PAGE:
Investigated with secret software, convicted with secret evidence. | WBEZ
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The Takeaway

Investigated with secret software, convicted with secret evidence.

Coming up on today's show:

  • On Wednesday, The Washington Post reported that Special Counsel Robert Mueller is investigating President Trump for possible obstruction of justice. Lanny Davis, a legal crisis manager, an author, and former White House special counsel under President Clinton, explains what we can expect going forward. 
  • Members of the Senate Foreign Relations and Banking Committee struck a bipartisan agreement to put new sanctions on Russia, and strengthen the rules already in place. Takeaway Washington Correspondent Todd Zwillich has the details on sanctions.
  • On Wednesday, a gunman targeted lawmakers practicing for a Congressional baseball game. In the aftermath of the shooting, the political views of the shooter, James T. Hodgkinson, have become the focus of the media. But Hodgkinson had a history of violence. Kiersten Stewart, policy director at the nonprofit Futures Without Violence, says ideology is secondary and past violent behavior, particularly domestic violence, should be the primary factor that we consider in the wake of a shooting. 
  • Jurors in the Philando Castile and Bill Cosby trials are still in deliberation. Does the added pressure of the media spotlight impact the ability of juries to make a decision? Melissa M. Gomez, a nationally known jury consultant and the President of MMG Jury Consulting, and the author of "Jury Trials Outside In: Leveraging Psychology from Discovery to Decision," brings her expertise to break down the various factors that might impact a jury's decision.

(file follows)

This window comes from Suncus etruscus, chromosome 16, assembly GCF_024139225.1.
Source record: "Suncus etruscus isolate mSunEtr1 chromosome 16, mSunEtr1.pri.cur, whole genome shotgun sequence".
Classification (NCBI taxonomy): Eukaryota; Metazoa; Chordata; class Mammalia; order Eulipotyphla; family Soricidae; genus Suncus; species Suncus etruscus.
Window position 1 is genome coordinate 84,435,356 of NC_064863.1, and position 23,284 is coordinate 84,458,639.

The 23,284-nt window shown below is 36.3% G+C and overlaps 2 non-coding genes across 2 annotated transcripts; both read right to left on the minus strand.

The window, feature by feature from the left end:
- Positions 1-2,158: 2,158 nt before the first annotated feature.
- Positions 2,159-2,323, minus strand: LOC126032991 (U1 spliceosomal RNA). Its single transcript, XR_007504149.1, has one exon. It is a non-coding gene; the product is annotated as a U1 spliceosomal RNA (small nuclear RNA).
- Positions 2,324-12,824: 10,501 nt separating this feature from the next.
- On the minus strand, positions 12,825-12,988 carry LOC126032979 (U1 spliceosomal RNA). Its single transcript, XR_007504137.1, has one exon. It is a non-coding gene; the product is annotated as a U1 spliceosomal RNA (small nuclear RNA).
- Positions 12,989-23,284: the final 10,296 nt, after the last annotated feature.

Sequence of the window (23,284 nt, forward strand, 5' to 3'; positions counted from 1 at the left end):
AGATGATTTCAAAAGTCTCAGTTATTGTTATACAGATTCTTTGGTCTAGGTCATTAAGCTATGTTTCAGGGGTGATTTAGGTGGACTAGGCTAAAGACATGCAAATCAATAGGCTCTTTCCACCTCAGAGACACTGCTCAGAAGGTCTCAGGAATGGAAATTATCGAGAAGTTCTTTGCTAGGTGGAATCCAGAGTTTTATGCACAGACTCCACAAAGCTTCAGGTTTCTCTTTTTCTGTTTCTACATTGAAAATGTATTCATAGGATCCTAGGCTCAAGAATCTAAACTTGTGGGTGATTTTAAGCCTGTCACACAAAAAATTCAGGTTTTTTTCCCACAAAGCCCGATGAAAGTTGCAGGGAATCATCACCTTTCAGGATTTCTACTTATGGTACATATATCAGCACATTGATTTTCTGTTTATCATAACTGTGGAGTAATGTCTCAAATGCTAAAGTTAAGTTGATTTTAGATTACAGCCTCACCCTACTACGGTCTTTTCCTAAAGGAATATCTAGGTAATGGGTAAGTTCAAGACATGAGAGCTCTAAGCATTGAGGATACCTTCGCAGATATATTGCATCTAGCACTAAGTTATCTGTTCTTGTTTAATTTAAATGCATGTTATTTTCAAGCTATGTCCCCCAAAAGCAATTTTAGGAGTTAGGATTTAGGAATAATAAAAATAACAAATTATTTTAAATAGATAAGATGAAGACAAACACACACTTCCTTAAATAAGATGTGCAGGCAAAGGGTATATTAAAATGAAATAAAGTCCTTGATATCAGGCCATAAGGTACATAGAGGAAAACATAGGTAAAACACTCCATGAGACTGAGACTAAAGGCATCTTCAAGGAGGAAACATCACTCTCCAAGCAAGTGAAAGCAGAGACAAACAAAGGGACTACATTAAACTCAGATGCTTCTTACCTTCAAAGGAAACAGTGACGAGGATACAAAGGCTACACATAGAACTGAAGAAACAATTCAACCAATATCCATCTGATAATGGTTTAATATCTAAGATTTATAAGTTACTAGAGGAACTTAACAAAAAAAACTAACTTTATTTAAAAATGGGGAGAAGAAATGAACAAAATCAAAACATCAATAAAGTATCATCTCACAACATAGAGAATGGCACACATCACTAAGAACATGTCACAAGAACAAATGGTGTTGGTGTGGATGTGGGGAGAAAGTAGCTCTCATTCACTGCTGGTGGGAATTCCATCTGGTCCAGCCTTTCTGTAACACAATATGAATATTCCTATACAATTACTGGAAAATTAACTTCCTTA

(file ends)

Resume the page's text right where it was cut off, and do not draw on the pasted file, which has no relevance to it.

• Technological advances in the criminal justice system may be making the system less fair, but companies behind the tech are claiming trade secrets to keep their algorithms secret. Rebecca Wexler, a fellow at the Legal Aid Society and resident at the Data and Society Research Institute, argues that the secrecy surrounding criminal justice technology is a troubling prospect for the entire system.
  • Of the roughly 1,100 open top tier political appointments to fill across the government, President Trump has selected just over 100 nominees. Max Stier, president of the Partnership for Public Service, says that the delays are nothing new for incoming administrations, but Trump's failure to nominate individuals is making it particularly difficult to get things done in Washington.

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